Reviews of The Pottery from Arroyo Hondo Pueblo, New Mexico: Tribalization and Trade in the Northern Rio Grande
1994 Review of The Pottery from Arroyo Hondo Pueblo, New Mexico: Tribalization and Trade in the Northern Rio Grande, by Judith Habicht-Mauche. Kiva 59(4): 481-482.
Using stylistic, mineralogical, and chemical analyses to examine pottery from the large 14th century pueblo of Arroyo Hondo, Habicht-Mauche is able to make inferences about topics ranging from regional trade and alliances to craft specialization to ethnic diversity. Part II is a final report on the site’s stone artifacts by Phagan.
Graves, Michael W.
2001 Analyzing and Interpreting Ceramic Production and Distribution in the American Southwest. Reviews in Anthropology 29(3): 253-272.
Habicht-Mauche’s is just one of a number of volumes that illustrate important methodological and theoretical issues that linger in the field of pottery analysis. She describes and draws inferences from pottery, specifically sherds rather than only reconstructible vessels, from Arroyo Hondo, a large pueblo in north central New Mexico occupied for a century. Analysis indicates that unpainted wares were circulating over smaller distances than painted wares, a result also suggested by similar research at other Southwestern pueblo sites. The author argues that later population growth at the pueblo was due to the abandonment of small outlying settlements and then aggregation at Arroyo Hondo.
The author uses both composition analysis and the correlate approach to find where pottery was produced. Specifically, she infers that the presence of turning plates at Arroyo Hondo means that pottery production took place there. The neglect of a consideration of style is understandable because it is not a functional characteristic, but the author would have done well to consider it since interaction between groups and cultural transmission were major themes of this work.
The author’s efforts to infer the scale of production and distribution are, on closer examination, insecure. Her main conclusions are also sometimes misleading. The author is unique for explicitly trying to integrate a theoretical perspective into her pottery analysis, but her selected model’s generality sacrificed the overall study’s realism and precision. The author, like many others, neglected to address the effect of site formation processes on the recovered ceramic assemblage. X-ray fluorescence was used, but no follow-up statistical tests, such as those confirming if different types were actually geochemically distinct, occurred. Her claim that production locales can be inferred from their geographical dominance is exactly what Shepard’s work called into question. There is also a failure to systematically analyze geochemical variation in similar source deposits or to show the reader the spatial scale of resource variability in the heterogeneous region surrounding Arroyo Hondo.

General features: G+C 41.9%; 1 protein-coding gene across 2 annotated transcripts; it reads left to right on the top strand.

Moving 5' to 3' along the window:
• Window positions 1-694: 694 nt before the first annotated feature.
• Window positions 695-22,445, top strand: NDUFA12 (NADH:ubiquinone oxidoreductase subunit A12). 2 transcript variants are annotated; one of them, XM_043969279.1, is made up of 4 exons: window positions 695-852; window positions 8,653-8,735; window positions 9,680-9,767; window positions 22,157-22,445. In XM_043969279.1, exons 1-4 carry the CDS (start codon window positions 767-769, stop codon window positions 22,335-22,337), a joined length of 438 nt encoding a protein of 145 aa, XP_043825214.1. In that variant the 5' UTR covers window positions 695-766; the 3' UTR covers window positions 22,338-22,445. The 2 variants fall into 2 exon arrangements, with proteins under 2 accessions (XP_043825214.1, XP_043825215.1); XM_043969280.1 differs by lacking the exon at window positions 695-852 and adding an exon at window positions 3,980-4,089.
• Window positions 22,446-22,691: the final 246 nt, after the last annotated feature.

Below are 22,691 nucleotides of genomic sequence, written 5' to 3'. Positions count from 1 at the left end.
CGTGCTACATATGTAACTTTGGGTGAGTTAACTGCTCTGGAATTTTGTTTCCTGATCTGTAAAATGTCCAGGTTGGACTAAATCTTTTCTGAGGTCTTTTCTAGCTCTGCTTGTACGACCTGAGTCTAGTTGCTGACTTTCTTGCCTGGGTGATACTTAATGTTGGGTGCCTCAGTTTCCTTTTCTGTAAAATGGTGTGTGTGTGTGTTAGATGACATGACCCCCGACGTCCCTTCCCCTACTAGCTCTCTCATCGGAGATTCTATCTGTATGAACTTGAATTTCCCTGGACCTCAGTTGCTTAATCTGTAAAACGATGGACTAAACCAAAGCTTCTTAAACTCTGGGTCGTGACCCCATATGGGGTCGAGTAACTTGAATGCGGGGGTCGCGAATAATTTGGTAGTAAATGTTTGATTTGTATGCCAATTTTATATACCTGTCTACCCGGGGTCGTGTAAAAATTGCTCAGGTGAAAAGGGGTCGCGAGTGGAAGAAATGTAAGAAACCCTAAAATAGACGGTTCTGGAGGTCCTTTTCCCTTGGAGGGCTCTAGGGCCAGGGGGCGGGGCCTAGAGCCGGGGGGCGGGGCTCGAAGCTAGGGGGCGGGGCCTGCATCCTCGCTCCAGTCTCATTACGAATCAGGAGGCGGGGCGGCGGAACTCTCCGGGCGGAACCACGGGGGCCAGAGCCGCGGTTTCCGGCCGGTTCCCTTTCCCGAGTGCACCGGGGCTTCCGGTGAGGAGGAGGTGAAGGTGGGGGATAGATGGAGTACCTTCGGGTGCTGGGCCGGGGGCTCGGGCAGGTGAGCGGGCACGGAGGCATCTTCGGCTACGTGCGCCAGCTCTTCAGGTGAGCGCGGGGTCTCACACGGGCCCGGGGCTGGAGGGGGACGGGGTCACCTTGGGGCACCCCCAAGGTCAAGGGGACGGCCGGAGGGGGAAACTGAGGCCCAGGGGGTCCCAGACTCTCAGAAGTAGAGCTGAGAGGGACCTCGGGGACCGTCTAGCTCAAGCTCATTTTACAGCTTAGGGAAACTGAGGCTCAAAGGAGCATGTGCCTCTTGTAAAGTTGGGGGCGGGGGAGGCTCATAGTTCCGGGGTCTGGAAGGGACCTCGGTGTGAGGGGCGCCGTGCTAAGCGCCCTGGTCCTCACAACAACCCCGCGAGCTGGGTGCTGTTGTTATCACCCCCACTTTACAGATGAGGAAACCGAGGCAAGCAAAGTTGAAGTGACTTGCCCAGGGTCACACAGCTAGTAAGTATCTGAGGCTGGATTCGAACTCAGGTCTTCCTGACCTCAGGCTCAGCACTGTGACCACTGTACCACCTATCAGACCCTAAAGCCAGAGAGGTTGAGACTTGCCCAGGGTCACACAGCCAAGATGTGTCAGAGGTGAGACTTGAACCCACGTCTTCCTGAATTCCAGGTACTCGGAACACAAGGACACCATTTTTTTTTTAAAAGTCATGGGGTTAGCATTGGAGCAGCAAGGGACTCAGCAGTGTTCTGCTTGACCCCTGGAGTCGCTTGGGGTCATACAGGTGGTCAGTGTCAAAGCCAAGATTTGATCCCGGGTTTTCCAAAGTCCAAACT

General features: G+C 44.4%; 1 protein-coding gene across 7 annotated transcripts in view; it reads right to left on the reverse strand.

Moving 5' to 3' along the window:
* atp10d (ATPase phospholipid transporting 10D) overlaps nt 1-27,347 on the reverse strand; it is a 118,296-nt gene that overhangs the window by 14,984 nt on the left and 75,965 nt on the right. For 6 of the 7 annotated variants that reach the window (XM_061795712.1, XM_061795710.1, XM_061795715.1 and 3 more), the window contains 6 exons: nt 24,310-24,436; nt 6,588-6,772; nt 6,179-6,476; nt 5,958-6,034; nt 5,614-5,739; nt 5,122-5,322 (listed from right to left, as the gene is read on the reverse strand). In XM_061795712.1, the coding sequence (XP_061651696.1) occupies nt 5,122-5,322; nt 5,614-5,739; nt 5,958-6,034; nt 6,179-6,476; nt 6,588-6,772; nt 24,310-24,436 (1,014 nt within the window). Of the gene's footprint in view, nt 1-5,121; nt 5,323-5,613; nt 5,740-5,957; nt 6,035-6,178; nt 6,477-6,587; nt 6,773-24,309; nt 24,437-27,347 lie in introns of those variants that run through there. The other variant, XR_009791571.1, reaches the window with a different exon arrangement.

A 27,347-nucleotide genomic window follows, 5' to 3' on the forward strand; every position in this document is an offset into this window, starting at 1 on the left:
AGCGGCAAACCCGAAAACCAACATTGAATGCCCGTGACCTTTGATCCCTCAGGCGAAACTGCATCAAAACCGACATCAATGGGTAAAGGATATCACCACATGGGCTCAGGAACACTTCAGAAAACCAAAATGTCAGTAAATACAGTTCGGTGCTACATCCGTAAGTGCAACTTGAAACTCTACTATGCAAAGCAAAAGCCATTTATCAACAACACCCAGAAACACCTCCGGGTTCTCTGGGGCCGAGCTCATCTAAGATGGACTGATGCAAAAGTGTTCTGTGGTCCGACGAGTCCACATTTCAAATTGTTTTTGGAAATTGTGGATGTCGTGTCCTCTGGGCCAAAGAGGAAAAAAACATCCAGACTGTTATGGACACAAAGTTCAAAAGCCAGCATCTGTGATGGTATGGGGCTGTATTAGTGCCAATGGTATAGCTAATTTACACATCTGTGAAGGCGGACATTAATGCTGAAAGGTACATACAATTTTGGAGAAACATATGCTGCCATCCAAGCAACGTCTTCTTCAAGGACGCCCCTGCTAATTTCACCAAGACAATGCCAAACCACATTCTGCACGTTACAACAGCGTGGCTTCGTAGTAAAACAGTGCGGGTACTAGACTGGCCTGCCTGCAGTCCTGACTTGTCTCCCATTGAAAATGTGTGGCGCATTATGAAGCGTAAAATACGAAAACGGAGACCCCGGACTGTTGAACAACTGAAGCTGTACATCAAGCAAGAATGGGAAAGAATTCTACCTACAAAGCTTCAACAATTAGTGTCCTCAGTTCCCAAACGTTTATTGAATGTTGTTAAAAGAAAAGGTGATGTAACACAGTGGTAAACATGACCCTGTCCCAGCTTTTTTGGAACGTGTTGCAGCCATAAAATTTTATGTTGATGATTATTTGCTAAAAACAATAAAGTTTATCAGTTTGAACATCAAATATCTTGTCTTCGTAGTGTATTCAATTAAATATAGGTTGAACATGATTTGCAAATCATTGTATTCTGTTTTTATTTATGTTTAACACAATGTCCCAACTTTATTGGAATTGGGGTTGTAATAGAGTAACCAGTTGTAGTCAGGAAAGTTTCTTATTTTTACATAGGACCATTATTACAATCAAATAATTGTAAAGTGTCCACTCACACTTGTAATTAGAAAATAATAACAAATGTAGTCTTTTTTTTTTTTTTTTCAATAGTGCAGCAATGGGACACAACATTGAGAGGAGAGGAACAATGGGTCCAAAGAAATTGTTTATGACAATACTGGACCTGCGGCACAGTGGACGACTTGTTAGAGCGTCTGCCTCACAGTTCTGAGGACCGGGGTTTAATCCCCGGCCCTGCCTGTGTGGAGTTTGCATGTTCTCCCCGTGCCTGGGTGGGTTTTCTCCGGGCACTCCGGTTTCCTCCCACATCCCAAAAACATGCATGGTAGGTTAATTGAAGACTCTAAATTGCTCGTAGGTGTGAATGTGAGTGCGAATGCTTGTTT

In sum, this is an ambitious volume that sought to develop a coherent narrative about the site and region’s history, but analytical shortcomings make its ultimate conclusions uncertain.
Kolb, C. C.
1994 Review of The Pottery from Arroyo Hondo Pueblo, New Mexico: Tribalization and Trade in the Northern Rio Grande, by Judith Habicht-Mauche. Choice March 1994: 394-395.
This collection of chapters on the pottery of Arroyo Hondo Pueblo is recommended for specialists on the American Southwest in advanced undergraduate through professional levels. Using only a portion of excavated pottery, Habicht-Mauche analyzed 87 thin sections via petrographic microscopy. Additionally, Olinger analyzed sherds with X-ray fluorescence, Lang completed a seriation, Thibodeau described miscellaneous ceramic artifacts, and Phagan analyzed over 8,000 lithic tools. In sum, the authors conclude that much decorated pottery was imported while utility or culinary ware was made at the site. Reports also shed light on craft specialization and ethnic diversity
1994 L’Homme 34(130): 232-234.
The Pottery from Arroyo Hondo Pueblo, New Mexico
1996 Review of The Pottery from Arroyo Hondo Pueblo, New Mexico: Tribalization and Trade in the Northern Rio Grande, by Judith Habicht-Mauche. Ceramica 55: 78.
This book about the ceramic splendor of Arroyo Hondo’s culture contains sections about workmanship, trade, tribalism, and other archaeological remains. It provides abundant technical information about processes, materials, and techniques pertaining to pottery and focuses on ceramics from the 14th century. Much of the pottery possesses rich designs loaded with symbolism of the Pueblo culture. Thanks to the intensive research of American archaeologists, more is now known about the ceramics of Arroyo Hondo.
Publications: New Archaeological Books and Journals
1994 Journal of Field Archaeology 21(2): 236.
This 8th volume in SAR’s Arroyo Hondo series includes ceramic data that suggests a new model for culture change based on both centralized production and trade. There is also a report on Arroyo Hondo’s lithic artifacts.